I absolutely agree Ob yo mama. Islam is, and will be for a long time to come, THE number one danger for the entire planet. There is strong islam and there is weak islam and it is plain to see what, strengthining, islam has planned for the world. We simply MUST bring the eradication of islam to the forefront of all our future plans or there will be NO America.

  • sdlitvin

    The main problem is that once the Cold War ended, the U.S. didn't change its strategy to deal with the new emerging threats.

    We remained fixated on Europe and Russia. Not only did we continue NATO, but President Clinton expanded NATO eastward, taking in new European members. And for those nations that wouldn't or couldn't join NATO, there was "Partnership for Peace," a NATO surrogate in so many words.

    After the Cold War ended, the U.S. needed to remember it's a Pacific power as well as an Atlantic power, and de-emphasize its European involvement in favor of greater involvement in the Middle East and Asia. We didn't do that.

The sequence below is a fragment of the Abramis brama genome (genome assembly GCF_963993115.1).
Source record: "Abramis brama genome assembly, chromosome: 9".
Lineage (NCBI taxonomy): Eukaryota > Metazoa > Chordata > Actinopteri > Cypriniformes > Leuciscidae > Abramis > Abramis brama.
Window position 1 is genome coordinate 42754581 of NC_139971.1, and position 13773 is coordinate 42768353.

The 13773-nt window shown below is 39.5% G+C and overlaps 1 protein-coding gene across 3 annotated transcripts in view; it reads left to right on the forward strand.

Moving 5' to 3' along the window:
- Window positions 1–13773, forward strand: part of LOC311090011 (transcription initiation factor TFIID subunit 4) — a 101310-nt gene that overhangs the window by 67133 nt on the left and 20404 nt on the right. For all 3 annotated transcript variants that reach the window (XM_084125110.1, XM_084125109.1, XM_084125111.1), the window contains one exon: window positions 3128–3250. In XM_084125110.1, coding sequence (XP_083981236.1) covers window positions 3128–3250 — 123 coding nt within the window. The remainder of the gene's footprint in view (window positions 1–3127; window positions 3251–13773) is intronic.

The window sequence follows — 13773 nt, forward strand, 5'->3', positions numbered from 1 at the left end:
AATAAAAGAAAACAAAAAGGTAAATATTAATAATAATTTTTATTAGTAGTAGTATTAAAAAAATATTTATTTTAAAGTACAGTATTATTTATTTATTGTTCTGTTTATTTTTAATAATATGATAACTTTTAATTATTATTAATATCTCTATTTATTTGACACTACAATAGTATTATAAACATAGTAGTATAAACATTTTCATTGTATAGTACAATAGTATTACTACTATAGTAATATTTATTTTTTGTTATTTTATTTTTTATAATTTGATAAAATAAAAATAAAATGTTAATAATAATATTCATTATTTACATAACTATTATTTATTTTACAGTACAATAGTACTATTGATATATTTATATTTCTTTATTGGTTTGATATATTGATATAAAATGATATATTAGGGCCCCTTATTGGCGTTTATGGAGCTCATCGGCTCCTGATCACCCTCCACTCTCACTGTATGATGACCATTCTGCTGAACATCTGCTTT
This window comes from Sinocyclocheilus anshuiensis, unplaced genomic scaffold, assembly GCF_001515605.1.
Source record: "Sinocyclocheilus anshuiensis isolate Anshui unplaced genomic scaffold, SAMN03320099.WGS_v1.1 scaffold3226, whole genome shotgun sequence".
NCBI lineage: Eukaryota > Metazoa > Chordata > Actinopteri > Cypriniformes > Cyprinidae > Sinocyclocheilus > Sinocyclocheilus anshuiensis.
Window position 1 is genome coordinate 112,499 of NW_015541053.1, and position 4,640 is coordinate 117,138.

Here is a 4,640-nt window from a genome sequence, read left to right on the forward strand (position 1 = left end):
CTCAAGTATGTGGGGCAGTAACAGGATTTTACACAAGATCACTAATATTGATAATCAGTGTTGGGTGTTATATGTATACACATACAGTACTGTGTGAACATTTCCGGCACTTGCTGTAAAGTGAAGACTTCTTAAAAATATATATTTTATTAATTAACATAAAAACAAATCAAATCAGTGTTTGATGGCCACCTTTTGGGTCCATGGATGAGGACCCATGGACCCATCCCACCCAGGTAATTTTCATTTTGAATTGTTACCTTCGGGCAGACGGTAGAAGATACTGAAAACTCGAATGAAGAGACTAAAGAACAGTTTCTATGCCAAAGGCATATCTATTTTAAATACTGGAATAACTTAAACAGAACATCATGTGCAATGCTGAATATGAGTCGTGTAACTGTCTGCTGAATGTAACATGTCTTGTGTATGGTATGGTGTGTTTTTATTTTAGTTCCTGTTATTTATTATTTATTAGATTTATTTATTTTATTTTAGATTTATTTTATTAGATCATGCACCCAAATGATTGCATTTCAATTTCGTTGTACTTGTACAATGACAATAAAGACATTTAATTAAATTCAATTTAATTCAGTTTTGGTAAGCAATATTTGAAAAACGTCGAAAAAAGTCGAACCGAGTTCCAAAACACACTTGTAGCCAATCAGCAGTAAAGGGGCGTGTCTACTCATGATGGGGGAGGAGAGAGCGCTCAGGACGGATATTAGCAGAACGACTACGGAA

• Rifleman

    We can still achieve our potential. Only when the average American can no longer think, decide, and act for themselves will any decline become irreversible. It's an ability that must be exercised to be kept. Naturally, the democrat party seeks to destroy it, as self motivated and independent people have no need or use for socialism.

  • Ralph

    "Moreover, America benefits from a growing population and one that is aging more slowly than all its possible competitors except India. It continues to be a magnet for talented and ambitious immigrants (despite the immigration system)."

    Horses**t, Lieber! The evidence is ample that we are importing masses of unassimilable third world poor into our country, who are already transforming large areas of the country into the slums they came from. Obviously your exposure to them is limited to a few professionals that can buy into your neighborhood. It hasn't, like mine and countless others across the country, been overrun and colonized by people who have no problem expressing their racism towards whites, all encouraged by a media that brands them saints and we villians, perpetually.